Neal's appreciation for landmark bills is part of his political philosophy, which he expounded on while speaking to the arts and culture leaders July 10 at the Norman Rockwell Museum in Stockbridge.
"The great things that have happened in American history have come from legislation," he said. "That's where the power of the idea plays out."
Neal, a former teacher at Cathedral High School in Springfield, went on to give his listeners a civics lesson. He explained the techniques of negotiation and recounted tales of political hardball from the 1960s that led to historic Democratic successes, such as the Civil Rights Act and the establishment of Medicare.
"This all happens, and it happens because the president had a big majority and he was determined to use it," Neal said, referring to the tenure of former President Lyndon Johnson.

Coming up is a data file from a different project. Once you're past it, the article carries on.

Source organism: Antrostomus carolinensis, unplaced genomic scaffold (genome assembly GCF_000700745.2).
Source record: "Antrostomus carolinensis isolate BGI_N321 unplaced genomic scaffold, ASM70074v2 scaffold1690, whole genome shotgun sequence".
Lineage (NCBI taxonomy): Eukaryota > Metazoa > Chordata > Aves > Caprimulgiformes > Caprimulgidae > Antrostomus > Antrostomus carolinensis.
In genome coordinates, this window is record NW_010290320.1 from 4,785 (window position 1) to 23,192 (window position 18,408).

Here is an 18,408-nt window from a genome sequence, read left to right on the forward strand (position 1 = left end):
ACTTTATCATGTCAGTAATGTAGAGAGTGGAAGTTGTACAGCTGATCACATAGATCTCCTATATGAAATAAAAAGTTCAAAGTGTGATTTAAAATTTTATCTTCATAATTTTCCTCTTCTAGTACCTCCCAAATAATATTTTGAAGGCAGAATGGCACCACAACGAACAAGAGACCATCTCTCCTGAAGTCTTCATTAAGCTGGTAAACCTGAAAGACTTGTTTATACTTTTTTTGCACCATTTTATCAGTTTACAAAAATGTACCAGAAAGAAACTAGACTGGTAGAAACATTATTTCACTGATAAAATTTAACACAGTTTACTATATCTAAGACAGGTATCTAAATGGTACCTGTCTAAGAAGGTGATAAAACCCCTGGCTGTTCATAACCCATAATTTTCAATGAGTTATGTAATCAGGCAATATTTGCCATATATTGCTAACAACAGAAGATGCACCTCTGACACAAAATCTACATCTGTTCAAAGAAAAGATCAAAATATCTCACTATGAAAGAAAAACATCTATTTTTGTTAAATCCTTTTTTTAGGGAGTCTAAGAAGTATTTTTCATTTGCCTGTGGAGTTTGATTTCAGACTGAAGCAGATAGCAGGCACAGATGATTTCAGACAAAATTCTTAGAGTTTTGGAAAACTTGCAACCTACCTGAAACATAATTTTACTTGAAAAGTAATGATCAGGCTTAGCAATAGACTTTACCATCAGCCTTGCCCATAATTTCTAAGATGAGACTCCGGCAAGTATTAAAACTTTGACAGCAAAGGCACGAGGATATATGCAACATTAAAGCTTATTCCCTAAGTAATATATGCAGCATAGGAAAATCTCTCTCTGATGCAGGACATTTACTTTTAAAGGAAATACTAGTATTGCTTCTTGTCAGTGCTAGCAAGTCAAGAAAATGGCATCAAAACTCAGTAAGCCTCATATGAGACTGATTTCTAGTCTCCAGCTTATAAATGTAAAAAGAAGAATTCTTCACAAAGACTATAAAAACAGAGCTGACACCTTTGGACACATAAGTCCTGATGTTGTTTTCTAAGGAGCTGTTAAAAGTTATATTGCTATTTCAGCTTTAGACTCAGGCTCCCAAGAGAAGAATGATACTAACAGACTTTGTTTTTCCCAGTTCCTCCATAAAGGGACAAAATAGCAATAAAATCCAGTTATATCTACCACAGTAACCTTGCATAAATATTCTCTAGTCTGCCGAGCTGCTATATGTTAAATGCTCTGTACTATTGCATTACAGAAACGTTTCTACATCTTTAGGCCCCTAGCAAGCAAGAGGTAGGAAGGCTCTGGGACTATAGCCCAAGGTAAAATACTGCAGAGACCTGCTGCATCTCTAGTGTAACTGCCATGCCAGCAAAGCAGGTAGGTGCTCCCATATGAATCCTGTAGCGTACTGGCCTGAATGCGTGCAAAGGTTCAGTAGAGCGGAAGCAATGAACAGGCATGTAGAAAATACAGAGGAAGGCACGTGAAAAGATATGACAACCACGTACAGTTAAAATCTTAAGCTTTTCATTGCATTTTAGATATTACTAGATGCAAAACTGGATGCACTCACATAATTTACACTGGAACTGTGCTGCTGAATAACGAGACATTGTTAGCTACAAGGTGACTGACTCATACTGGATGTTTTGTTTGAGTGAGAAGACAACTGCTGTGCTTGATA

It's a not-so-sly nod to what could happen in the 117th Congress if Joe Biden wins the presidency and Democrats take the Senate.
Neal said in a phone interview with The Eagle on July 23 that even if President Donald Trump leaves office, his Ways and Means Committee will continue to pursue the then-former president's tax returns.
"This is a case that is going to reverberate throughout American history, if handled carefully," Neal said. "I will pursue the case. It's about policy, not about the politics of the situation. It's about the law. It's about the role of Congress overseeing the executive."
He added, "My job is not to entertain the American people. My job is to inform the American people."